The death toll in the attack by Somali Islamists on a university in northeastern Kenya on Thursday has risen to 147 and the siege has ended, the country's disaster response agency said.
"UPDATE: 147 fatalities confirmed in the Garissa Attack," The Kenya National Disaster Operation Centre said on its official Twitter feed, adding that the operation had ended.
Islamist militant group al Shabaab stormed a university campus near Kenya's border with Somalia, taking Christian students hostage and battling security forces over several hours.
Police and soldiers surrounded and sealed off Garissa University College and were attempting to flush out the gunmen, the head of Kenya's police force, Joseph Boinet, said.
Al Shabaab, which has links to al Qaeda and a track record of raids on Kenyan soil, claimed responsibility for the pre-dawn attack, in which scores were wounded.
Sheikh Abdiasis Abu Musab, the group's military operations spokesman, said it was holding many Christian hostages inside.
"We sorted people out and released the Muslims," he told Reuters. "Fighting still goes on inside the college."
"The attackers shot indiscriminately while inside the university compound," Boinet said in a statement, adding police had been guarding the university's four hostels at the time.
At least 14 people had been killed, a policeman at the scene said, while the Red Cross said 50 students had been freed.
Others managed to escape the compound unaided.
"We heard some gunshots and we were sleeping so it was around five and guys started jumping up and down running for their lives," an unnamed student told Reuters TV.
Sixty-five people were wounded, the country's National Disaster Operation Centre said on its Twitter feed. Four had been airlifted to Nairobi for treatment.
"We have 49 casualties so far, all with bullet and (shrapnel) wounds," said a doctor at Garissa hospital.
CHRISTIANS AND MUSLIMS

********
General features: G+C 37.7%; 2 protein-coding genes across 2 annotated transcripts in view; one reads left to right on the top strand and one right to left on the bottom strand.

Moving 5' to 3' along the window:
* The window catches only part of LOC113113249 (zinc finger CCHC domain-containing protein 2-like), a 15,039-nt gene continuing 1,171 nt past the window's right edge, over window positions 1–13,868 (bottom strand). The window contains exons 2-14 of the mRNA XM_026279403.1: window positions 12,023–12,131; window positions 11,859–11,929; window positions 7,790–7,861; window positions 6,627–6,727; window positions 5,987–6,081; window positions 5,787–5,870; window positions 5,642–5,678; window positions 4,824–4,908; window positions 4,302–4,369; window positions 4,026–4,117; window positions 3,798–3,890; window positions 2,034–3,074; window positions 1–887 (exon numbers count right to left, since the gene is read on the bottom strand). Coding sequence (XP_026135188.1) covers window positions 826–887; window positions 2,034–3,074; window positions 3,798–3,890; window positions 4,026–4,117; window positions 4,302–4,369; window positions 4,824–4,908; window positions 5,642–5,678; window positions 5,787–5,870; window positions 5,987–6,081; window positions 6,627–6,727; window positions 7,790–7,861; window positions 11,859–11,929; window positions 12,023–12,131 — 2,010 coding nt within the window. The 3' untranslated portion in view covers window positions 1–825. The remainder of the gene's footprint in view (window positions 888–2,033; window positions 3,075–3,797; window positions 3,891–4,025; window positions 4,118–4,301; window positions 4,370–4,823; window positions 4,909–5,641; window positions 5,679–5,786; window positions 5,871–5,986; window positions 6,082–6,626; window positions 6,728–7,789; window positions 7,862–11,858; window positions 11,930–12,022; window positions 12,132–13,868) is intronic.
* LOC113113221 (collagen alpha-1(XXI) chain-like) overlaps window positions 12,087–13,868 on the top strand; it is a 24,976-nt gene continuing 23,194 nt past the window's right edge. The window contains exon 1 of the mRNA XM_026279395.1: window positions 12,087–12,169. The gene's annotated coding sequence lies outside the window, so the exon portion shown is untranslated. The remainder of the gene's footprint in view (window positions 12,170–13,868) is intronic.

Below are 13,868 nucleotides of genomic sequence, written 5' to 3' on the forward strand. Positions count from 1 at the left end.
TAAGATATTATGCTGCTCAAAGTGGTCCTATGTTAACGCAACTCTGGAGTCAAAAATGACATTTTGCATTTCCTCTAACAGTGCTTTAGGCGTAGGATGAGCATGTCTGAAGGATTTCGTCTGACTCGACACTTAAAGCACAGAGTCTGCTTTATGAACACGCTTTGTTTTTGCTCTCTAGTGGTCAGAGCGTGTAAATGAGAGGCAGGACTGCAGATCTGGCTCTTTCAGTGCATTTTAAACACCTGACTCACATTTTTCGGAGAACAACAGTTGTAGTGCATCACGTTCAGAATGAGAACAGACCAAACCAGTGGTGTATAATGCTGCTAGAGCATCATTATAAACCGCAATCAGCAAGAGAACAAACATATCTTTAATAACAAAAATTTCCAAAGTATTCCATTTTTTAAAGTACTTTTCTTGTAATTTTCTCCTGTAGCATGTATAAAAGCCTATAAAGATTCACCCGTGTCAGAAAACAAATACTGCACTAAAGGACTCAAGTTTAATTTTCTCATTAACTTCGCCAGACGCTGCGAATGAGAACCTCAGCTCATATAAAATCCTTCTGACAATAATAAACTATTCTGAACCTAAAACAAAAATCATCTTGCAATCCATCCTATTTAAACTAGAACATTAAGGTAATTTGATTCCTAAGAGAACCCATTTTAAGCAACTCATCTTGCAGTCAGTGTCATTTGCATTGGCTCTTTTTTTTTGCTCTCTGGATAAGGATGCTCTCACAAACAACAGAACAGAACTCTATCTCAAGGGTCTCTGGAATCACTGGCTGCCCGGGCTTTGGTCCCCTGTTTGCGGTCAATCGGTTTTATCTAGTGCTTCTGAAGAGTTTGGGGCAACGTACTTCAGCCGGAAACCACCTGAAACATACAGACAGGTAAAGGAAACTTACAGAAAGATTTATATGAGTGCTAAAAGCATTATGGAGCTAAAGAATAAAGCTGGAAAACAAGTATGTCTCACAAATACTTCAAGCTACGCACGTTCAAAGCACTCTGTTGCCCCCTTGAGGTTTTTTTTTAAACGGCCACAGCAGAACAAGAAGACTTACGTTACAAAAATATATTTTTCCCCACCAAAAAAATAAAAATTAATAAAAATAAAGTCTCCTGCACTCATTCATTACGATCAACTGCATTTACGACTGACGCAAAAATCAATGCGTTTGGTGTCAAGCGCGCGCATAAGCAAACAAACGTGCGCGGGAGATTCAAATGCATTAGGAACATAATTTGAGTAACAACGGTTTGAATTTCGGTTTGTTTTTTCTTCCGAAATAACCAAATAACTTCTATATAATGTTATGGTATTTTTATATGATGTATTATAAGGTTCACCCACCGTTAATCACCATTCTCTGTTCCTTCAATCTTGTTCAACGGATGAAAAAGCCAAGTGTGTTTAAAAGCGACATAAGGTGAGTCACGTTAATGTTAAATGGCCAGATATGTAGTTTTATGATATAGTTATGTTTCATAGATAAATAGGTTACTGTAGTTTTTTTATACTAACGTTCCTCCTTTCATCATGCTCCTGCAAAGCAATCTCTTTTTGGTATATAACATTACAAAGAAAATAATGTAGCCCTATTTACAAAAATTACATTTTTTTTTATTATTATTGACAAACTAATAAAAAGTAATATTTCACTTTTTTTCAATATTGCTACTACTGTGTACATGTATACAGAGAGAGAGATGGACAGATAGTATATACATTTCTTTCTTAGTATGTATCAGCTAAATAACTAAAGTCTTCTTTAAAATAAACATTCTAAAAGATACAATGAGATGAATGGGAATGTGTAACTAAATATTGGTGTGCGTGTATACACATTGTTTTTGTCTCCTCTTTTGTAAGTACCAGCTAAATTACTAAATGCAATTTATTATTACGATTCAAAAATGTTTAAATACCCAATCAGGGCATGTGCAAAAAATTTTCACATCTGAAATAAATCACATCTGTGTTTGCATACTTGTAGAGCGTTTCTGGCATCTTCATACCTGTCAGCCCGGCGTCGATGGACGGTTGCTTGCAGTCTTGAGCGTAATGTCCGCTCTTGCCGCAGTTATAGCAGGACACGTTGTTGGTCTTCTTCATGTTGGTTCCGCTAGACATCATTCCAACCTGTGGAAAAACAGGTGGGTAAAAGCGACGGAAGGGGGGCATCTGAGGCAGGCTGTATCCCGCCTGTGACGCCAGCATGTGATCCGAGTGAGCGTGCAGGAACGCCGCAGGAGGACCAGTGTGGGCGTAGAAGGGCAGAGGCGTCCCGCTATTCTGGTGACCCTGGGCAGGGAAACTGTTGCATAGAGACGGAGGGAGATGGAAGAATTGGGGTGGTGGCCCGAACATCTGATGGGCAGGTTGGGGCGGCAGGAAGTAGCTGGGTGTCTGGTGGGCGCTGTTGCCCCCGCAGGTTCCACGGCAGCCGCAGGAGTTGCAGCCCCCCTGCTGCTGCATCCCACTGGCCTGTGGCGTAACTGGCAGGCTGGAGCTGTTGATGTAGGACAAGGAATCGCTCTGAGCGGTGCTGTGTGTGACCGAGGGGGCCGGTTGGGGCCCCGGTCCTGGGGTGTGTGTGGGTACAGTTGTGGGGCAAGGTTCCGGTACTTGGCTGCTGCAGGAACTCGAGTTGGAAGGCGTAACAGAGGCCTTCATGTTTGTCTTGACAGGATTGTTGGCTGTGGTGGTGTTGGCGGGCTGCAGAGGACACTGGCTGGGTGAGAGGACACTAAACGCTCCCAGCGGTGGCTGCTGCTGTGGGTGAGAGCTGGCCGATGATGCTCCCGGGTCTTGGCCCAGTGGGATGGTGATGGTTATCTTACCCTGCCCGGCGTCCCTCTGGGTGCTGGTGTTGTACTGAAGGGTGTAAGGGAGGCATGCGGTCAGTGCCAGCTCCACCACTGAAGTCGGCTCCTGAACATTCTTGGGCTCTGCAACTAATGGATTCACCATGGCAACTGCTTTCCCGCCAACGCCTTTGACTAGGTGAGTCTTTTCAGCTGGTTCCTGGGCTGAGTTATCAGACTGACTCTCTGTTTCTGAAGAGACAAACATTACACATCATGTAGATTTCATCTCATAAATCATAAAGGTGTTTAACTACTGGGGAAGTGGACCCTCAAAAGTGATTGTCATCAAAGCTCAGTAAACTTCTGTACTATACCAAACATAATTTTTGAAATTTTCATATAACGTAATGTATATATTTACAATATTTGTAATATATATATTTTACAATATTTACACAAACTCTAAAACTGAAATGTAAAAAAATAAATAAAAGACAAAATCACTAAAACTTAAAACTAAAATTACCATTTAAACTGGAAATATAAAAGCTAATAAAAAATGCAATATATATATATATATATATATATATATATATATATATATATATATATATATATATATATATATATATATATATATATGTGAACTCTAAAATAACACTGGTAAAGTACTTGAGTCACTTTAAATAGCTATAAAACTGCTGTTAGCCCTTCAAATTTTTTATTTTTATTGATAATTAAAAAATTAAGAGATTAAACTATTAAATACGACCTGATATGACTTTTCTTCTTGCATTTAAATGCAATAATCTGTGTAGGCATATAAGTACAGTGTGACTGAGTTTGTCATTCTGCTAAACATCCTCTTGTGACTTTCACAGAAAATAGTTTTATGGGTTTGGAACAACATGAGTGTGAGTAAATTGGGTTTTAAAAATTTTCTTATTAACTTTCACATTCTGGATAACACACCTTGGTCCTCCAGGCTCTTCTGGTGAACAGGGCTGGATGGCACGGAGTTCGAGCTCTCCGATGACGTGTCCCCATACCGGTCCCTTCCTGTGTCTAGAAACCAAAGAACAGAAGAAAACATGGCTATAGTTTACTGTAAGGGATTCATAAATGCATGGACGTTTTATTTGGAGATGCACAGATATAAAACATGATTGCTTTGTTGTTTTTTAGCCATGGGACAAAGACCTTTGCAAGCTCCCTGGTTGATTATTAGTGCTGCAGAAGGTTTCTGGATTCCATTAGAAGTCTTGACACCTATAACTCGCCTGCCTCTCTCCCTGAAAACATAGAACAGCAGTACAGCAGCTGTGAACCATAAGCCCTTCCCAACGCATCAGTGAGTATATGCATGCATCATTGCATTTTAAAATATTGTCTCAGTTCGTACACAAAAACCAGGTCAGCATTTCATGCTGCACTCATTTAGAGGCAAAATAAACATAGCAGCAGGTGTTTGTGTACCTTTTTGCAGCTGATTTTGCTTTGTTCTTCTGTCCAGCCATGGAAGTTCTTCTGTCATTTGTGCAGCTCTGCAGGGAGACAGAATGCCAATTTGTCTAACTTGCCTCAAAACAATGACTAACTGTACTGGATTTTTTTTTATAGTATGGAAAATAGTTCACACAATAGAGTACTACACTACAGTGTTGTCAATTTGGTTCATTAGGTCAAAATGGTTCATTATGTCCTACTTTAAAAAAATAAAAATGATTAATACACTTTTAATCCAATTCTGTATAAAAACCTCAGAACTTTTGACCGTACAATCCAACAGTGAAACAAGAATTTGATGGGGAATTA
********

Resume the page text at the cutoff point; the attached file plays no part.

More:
Al Shabaab, which seeks to impose its own harsh variant of sharia law, had separated Muslims from Christians in some of its previous raids in Kenya, notably late last year in attacks on a bus and at a quarry.
Its repeated raids, together with attacks on churches by home-grown Islamist groups, have in recent years strained the historically cordial relations between Kenya's Muslim and Christian communities.
Thursday's attack also marked a setback in a drive by President Uhuru Kenyatta to persuade foreigners the country is safe to visit.
On Wednesday, he urged Kenyans abroad to help woo tourists back despite the wave of militant violence, criticising a warning from Australia of a possible attack in Nairobi and an advisory from Britain urging its citizens to avoid most coastal resorts.
Kenyatta was due to address the nation about the Garissa attack later on Thursday.
Grace Kai, a student at the Garissa Teachers Training College near the university, said there had been warnings that an attack in the town could be imminent.
"Some strangers had been spotted in Garissa town and were suspected to be terrorists," she told Reuters.
"Then on Monday our college principal told us ...that strangers had been spotted in our college... On Tuesday we were released to go home, and our college closed, but the campus remained in session, and now they have been attacked."
Al Shabaab had previously carried out attacks in Garissa, which lies around 200 kilometres (120 miles) from the porous Somali border.
Many Kenyans living in the crime-ridden frontier regions blame the government for not doing enough to protect its citizens from the militants.
Having declared it would punish Kenya for sending troops into Somalia to fight it alongside African Union peacekeepers, it was also responsible for a deadly attack in 2013 on the upscale Westgate shopping mall in Nairobi.